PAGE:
In 2006, a survey by Elon University and the Pew Internet Project in America asked some 742 technology experts and social critics whether autonomous machines would leave humans out of the loop. Slightly over half thought people would not lose control, but not all that many fewer felt they might.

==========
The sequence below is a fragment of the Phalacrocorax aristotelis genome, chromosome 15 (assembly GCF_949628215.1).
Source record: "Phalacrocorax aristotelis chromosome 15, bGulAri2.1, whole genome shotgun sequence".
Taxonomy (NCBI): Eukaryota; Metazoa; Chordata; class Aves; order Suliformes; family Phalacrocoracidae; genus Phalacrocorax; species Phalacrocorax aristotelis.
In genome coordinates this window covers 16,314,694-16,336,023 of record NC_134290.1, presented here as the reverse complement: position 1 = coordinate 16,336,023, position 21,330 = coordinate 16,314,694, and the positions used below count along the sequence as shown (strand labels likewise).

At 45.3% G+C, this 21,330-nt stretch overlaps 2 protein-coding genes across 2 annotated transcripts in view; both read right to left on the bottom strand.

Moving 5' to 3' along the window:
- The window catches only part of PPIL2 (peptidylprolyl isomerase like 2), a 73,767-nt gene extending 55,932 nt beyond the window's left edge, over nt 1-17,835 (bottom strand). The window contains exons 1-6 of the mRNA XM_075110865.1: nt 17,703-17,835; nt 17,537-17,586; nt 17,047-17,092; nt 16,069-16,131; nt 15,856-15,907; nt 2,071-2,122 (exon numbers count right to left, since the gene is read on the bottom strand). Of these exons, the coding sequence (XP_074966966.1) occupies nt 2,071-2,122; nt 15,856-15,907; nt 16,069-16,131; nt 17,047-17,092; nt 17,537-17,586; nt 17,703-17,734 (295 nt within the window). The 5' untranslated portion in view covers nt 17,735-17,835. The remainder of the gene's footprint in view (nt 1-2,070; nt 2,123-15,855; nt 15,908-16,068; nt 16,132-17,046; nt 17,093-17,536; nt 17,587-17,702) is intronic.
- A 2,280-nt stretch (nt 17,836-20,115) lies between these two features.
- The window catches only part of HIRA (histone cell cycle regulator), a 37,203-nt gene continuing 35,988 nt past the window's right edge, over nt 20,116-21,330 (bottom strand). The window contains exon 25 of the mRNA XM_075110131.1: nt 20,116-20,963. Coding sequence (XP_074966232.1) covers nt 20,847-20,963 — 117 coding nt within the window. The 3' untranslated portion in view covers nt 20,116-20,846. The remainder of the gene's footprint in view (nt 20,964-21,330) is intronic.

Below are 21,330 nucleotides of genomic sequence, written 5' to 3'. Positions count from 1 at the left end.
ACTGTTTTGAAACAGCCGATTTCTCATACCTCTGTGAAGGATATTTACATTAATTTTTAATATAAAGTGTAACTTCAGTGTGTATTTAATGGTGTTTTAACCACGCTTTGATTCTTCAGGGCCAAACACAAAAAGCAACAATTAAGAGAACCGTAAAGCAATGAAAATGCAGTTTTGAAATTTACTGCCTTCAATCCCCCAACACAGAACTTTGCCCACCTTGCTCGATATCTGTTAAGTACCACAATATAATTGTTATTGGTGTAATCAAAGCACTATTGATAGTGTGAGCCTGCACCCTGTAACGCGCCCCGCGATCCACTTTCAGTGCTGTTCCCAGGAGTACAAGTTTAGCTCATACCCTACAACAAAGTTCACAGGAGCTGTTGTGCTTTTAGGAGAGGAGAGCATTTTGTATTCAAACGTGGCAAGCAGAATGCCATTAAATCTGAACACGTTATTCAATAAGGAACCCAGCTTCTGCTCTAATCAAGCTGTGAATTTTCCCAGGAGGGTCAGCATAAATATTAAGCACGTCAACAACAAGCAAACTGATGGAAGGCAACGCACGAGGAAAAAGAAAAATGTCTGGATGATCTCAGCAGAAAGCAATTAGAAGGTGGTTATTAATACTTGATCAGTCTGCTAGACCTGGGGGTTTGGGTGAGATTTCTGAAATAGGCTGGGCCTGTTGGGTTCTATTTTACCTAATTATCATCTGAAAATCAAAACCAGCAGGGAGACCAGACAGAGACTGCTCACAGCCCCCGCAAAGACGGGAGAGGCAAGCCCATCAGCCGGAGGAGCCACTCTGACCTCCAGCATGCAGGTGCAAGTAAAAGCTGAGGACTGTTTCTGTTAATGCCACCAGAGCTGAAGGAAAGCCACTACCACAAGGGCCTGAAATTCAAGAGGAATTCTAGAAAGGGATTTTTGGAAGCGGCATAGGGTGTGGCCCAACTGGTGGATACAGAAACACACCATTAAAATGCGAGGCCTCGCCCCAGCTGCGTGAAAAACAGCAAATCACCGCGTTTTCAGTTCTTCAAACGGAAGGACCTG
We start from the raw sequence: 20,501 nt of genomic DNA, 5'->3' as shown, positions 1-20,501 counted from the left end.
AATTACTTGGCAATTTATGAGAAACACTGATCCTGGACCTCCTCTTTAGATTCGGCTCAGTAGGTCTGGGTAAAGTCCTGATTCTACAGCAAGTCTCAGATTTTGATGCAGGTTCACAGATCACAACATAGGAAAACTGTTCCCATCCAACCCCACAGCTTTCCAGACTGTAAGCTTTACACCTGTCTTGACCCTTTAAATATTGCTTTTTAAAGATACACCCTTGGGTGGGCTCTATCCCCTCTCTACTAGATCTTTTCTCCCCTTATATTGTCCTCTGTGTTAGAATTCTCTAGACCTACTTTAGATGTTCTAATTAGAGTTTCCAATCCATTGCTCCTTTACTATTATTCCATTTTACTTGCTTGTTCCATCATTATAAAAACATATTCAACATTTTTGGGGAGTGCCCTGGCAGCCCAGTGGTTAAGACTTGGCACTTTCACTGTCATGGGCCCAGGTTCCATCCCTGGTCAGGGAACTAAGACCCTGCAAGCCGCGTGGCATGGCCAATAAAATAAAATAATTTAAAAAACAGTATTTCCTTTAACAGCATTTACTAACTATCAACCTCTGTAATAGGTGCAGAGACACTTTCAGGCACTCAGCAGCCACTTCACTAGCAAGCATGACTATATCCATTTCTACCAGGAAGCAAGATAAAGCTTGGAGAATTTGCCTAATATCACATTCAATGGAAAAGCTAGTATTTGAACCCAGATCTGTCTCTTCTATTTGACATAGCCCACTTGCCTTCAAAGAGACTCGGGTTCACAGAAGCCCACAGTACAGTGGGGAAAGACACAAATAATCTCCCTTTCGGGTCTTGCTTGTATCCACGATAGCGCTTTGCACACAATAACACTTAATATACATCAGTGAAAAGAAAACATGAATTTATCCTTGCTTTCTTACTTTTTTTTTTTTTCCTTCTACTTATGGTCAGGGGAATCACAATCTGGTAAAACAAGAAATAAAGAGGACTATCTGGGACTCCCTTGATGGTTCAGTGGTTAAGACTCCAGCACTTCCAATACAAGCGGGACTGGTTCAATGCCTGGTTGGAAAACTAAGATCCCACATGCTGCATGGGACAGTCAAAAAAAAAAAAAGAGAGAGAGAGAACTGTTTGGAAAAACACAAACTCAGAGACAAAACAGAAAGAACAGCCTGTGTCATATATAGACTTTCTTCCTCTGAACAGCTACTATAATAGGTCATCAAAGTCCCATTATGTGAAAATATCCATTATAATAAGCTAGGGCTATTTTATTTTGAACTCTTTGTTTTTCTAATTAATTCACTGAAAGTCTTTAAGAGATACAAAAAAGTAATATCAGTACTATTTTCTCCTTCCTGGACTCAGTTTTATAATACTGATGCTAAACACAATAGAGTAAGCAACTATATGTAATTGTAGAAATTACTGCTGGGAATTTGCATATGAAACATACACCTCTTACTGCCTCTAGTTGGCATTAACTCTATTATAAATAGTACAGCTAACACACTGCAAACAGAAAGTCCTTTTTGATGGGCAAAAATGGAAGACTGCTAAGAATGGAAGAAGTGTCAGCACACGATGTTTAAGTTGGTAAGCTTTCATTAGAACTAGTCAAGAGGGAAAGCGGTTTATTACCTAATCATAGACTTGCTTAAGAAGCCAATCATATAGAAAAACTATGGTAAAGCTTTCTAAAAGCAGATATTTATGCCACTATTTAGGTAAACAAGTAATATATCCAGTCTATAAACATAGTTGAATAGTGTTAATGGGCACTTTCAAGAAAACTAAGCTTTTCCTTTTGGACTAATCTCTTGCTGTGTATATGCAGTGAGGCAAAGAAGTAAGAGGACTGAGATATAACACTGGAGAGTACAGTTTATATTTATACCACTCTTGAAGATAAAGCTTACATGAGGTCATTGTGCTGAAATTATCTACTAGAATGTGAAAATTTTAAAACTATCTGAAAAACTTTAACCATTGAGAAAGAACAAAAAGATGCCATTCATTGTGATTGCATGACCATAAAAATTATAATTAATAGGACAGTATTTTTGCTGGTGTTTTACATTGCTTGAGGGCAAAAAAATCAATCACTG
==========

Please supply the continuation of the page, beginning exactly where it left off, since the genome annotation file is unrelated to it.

Respondents were invited to give their views. A recurring theme was that “technology beyond our control” was rather alarmist. The history of applying automation to human tasks (telephone operators, for instance) had not left people unduly at the mercy of autonomous contraptions. Defying Shelley’s prognostication, many respondents felt few technologies live beyond the control of their creators: everything has a “choke point” of one sort or another—built in, often subconsciously, for reasons of convenience, safety or mistake. Read More